Wednesday, September 15, 2010

Possession of the Holy Cross

Yesterday, September 14, was the Feast of the Holy Cross. This day might seem an odd day to commemorate the Cross. Why not Good Friday? Isn't that when we do the Adoration of the Cross? But the 14th of September is connected with the activity of Helena, the mother of Emperor Constantine. Early in the reign of Constantine, Helena went to Jerusalem to find the holy places of Christ's life. She destroyed the temple of Aphrodite, which had been built, so tradition said, over the tomb of Jesus. Constantine then had built the Basilica of the Holy Sepulcher on that spot. Legend tells that three wooden crosses were found on that spot during the excavation. They were immediately venerated and the cross became a more prominent symbol of Christianity. The cross was still fresh in people's minds as the symbol of death for those opposed Rome, even Christians if they refused to worship Roman gods.

The cross indeed has central place. It is the symbol of our salvation. The message of the cross foolishness to those who are perishing, wrote St. Paul, but to those who are being saved it is the power of God (1Cor 1:18). I used this passage the other night at our youth group while making ice cream. Making ice cream is actually somewhat counter intuitive. Most of the kids present kept thinking that the ice surrounding the ice cream dasher was cooling and ultimately freezing the creamy mixture within. Not so. The cold of the ice does not flow in. If that were so, we would not need the salt. So as we made the ice cream, I explained how it all worked, and that the key was to know that ice and salt need energy to enter in so that they can react. The energy in this case comes from the heat stored in the creamy liquid. The whole idea of making ice cream is to pump heat out. Cold doesn't exist, technically speaking. Energy in the form of heat flows out. Ice cream, made this way, does not go the way we think it might. God's work of redemption, rescuing his chosen people, does not go the way we think. God does not send the Son to come and conquer. Rather God sends the Son to come and die, defeating the enemies of sin, death and the devil.

The cross marks and shapes our lives. We mark it on the newly baptized as the reminder that we are bound to the one who died on the cross so that we might live by it. The Feast of the Holy Cross is a good day to remember that our lives are to be cruciform. Luther picks this up in his treatise On the Councils and the Church, where he lists the "Possession of the Holy Cross" as the seventh mark of the church. Just as with the first "Possession of the Word of God," the mark does not mean the simple possession of the physical thing. The possession of the Word of God means the Word proclaimed. The possession of the Holy Cross means people whose lives show the reality of the cross. Luther writes,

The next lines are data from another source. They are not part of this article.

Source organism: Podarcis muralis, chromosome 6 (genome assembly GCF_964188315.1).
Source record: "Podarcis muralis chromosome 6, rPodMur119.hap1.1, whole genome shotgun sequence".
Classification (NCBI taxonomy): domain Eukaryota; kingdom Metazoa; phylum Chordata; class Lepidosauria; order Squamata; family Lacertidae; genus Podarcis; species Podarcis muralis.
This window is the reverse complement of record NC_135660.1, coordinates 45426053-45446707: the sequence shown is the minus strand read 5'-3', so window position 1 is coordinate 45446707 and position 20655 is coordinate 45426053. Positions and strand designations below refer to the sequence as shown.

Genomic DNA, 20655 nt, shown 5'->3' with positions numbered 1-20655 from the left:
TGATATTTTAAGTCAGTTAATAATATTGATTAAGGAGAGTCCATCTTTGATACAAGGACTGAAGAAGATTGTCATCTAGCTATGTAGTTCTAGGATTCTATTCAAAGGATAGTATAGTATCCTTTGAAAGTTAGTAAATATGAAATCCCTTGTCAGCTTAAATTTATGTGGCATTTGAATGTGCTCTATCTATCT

Seventh, the holy Christian people are externally recognized by the holy possession of the sacred cross. They must endure every misfortune and persecution, all kinds of trials and evil from the devil, the world, and the flesh (as the Lord’s Prayer indicates) by inward sadness, timidity, fear, outward poverty, contempt, illness, and weakness, in order to become like their head, Christ. And the only reason they must suffer is that they steadfastly adhere to Christ and God’s word, enduring this for the sake of Christ, Matthew 5 [:11], “Blessed are you when men persecute you on my account.” They must be pious, quiet, obedient, and prepared to serve the government and everybody with life and goods, doing no one any harm. ...
But when you are condemned, cursed, reviled, slandered, and plagued because of Christ, you are sanctified. It mortifies the old Adam and teaches him patience, humility, gentleness, praise and thanks, and good cheer in suffering. That is what it means to be sanctified by the Holy Spirit and to be renewed to a new life in Christ; in that way we learn to believe in God, to trust him, to love him, and to place our hope in him, as Romans 5 [:1–5] says, “Suffering produces hope,” etc.
The Feast of the Holy Cross is the day to ponder the sacrifice of Christ, how it is so counter intuitive, and yet how its good news shapes and forms our lives.

No comments: